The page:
Sunday, March 14, 2010


I read an article online the other day where Elmore Leonard and a number of other published writers listed their ten rules for writing fiction. Here’s the link, if you are interested:

The article inspired me to come up with some rules of my own. Here they are. After you read them, feel free to chime in with your own.

1. Writing is not for sissies. (Yes, I know. I've said this before. But I think it bears repeating.) It is for stubborn, tough people who have a passion for the written word and who will not be ground down by the system or The Man . . . or . . er. . Woman, as the case may be.

2. Most writers are a little crazy and way insecure. And yet we bare ourselves to the world in the most fundamental and personal way. And that brings me full circle to the first statement. Most writers are a little crazy. You have to be crazy or masochistic to be a writer. Why else would you put yourself through this?

3. Set yourself a goal: 500 words a day, a chapter a week, 10,000 words a month. You won’t always reach it, but the guilt will get you back in the chair. Write something, somehow, whether it’s revision or plotting or blogging. Immerse yourself in the words and in the process.

4. When you are working on a new story, you know you’re on the right track when you hear your characters talking in your head. (See Rule Number Two about the crazies. In other realities, hearing voices is called schizophrenia).

5. Join a writer’s group. Other writers make a great support group. And it's nice to have friends that share and understand your insanity.

6. When you get rejected by an agent or lose a contest, allow yourself one day to sulk and sing the “I Suck” song and then plop yourself back down in front of the computer. (See Rule Number Three. The difference between a writer and a published writer is the published writer did not quit. Yes, Louisa, I am quoting you.)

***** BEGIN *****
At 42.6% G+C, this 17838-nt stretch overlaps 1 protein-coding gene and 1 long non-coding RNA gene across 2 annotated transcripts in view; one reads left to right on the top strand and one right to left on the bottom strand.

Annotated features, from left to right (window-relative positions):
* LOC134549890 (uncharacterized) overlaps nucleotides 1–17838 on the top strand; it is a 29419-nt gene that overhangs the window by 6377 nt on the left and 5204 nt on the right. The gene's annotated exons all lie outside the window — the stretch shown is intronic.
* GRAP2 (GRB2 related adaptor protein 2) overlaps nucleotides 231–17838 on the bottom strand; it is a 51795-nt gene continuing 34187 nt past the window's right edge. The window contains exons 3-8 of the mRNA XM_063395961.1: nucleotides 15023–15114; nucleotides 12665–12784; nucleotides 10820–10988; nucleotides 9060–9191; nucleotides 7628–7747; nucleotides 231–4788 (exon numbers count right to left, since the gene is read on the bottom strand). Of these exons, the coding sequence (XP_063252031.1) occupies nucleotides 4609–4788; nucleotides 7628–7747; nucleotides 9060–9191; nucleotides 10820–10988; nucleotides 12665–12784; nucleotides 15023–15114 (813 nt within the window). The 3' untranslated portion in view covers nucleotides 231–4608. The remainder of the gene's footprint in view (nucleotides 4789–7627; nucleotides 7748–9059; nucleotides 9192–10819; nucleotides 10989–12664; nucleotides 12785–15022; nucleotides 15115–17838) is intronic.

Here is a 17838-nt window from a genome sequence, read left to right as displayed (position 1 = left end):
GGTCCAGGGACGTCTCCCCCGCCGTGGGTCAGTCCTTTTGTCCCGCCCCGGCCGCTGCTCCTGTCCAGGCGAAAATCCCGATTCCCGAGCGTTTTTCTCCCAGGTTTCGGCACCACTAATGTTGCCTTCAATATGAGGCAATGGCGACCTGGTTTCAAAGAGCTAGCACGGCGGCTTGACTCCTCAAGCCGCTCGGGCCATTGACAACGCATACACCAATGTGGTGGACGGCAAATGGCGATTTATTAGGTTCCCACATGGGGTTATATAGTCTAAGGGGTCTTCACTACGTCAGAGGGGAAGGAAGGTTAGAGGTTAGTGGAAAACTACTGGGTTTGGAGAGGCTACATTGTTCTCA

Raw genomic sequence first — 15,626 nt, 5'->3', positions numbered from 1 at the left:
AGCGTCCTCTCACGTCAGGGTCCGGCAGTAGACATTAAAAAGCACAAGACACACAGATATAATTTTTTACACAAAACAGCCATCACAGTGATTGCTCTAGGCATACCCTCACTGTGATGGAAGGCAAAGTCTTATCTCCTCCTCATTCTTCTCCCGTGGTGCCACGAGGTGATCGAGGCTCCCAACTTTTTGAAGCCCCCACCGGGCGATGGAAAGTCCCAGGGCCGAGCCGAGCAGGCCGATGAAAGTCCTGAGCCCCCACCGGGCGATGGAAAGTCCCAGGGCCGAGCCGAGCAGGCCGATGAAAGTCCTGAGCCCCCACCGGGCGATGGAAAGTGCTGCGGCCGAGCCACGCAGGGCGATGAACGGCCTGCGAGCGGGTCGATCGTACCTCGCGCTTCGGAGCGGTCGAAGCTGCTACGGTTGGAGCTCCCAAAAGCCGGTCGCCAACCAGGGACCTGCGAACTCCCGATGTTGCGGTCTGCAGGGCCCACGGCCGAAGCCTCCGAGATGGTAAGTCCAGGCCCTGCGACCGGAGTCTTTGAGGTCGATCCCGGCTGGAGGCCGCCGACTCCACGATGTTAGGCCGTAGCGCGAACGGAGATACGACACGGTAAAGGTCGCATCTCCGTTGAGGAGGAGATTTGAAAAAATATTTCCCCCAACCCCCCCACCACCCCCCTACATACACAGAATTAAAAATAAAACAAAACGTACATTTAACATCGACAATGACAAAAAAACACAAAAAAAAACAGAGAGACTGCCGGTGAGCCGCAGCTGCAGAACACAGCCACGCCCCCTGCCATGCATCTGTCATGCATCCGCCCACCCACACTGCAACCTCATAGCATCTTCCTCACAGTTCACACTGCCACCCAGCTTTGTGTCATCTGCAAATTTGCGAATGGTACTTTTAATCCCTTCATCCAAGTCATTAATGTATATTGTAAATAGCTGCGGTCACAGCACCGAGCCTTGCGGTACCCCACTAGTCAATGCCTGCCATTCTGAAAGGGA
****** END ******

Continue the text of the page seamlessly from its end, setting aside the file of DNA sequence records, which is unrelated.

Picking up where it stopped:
7. Write what you know. I used to think, ‘What does that mean? Do I have to write about law because I’m a lawyer? I hate law! I don’t want to write about it.’ But I don’t think it means that. I write about small towns, not big cities, because that’s what I know.

8. Scrape up the money somehow, somewhere to go to conferences. It will give you the chance to pitch to agents in person (waaaay better than the dreaded query letter), they offer great workshops on writing – always a plus – and conferences are a great place to network and make new friends. Crazy new friends who are writers.

9. Avoid workshops and books that give you a formula on how to write a book, unless you already write by formula. Pantsers, I am talking to you! No formula works for every writer, and it will seriously freak you out and harsh your mellow if you are deep in the throes of writing a manuscript and you don’t write like the person who wrote the book, or the writers conducting the workshop. Happened to me, and I nearly had a nervous breakdown.

10. There is no right or wrong way to write, no easy answers. Sure, there are accepted rules of good writing. (Avoid the overuse of adjectives and adverbs, don’t use verbs other than ‘said’ in dialogue tags, she ejaculated! and use exclamation points sparingly, to name a few). But each of us approaches the craft differently. What works for one may not work for another. Some of us are plotters, some pantsers chasing after that drunken squirrel, but we are all writers. (Can't forget the squirrel, Mary!)

And ain’t that just the pip? I think so. Vive la difference!


Jeanie said...